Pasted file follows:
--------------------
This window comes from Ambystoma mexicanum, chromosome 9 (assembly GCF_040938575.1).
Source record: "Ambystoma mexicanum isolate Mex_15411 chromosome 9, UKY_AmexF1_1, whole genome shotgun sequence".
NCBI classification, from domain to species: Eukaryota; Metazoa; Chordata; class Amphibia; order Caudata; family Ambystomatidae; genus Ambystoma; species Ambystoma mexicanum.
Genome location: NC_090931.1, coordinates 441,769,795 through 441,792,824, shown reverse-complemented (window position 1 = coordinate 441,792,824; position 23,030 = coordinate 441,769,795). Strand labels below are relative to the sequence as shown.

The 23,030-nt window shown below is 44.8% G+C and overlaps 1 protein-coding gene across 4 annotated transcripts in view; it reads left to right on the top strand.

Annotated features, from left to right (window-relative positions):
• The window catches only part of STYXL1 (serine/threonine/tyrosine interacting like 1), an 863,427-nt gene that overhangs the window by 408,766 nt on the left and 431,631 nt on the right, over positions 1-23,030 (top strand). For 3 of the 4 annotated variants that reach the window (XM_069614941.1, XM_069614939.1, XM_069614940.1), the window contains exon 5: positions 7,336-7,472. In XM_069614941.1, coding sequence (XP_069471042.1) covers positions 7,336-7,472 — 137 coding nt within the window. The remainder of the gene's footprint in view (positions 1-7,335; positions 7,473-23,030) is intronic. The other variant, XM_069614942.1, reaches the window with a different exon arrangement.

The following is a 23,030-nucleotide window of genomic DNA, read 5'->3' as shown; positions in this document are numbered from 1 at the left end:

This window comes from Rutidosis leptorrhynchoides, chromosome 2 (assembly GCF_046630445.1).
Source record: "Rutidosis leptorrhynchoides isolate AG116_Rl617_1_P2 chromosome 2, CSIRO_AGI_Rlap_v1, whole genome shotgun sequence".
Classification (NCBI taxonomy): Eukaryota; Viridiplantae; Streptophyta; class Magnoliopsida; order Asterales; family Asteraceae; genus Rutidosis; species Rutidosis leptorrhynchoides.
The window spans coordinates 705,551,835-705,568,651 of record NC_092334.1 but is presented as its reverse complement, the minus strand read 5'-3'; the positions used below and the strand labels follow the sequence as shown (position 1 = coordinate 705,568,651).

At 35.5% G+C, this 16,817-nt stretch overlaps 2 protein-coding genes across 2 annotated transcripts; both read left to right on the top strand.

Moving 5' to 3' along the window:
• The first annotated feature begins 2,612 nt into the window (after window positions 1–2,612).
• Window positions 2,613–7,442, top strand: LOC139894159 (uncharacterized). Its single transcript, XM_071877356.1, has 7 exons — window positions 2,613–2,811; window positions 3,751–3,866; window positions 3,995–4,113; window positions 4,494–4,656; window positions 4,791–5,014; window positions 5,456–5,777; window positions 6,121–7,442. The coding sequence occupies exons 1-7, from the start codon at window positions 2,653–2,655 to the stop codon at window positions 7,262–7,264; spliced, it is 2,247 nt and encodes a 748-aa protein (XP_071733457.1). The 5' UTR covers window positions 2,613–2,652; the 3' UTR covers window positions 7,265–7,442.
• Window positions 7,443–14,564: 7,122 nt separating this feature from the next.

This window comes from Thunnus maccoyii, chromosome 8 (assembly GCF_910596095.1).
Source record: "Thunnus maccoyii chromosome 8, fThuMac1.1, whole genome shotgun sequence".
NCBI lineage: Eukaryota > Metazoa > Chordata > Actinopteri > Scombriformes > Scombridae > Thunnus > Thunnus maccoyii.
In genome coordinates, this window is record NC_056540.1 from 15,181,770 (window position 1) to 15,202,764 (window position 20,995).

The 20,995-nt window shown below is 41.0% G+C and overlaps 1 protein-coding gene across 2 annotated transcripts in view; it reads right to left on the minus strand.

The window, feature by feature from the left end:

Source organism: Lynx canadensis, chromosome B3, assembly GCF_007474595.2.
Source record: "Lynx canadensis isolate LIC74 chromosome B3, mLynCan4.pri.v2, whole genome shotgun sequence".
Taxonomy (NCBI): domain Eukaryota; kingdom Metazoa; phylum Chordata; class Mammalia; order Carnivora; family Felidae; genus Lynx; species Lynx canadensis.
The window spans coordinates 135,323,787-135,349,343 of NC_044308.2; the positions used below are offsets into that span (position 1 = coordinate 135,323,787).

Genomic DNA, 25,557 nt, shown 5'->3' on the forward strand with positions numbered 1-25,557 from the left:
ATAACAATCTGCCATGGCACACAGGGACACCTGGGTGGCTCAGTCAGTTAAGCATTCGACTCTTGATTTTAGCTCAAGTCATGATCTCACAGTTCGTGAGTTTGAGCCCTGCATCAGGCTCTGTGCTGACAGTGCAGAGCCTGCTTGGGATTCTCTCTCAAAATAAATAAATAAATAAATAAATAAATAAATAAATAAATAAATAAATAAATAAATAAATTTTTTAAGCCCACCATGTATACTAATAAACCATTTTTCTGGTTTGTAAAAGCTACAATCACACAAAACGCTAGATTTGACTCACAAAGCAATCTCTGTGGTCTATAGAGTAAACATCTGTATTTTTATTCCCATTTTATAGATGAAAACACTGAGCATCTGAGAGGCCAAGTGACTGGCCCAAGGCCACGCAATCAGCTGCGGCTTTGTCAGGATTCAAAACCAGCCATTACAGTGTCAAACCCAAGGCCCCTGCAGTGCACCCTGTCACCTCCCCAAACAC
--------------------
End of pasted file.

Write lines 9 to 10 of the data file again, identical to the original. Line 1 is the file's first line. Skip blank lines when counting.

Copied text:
This window comes from Rutidosis leptorrhynchoides, chromosome 2 (assembly GCF_046630445.1).
Source record: "Rutidosis leptorrhynchoides isolate AG116_Rl617_1_P2 chromosome 2, CSIRO_AGI_Rlap_v1, whole genome shotgun sequence".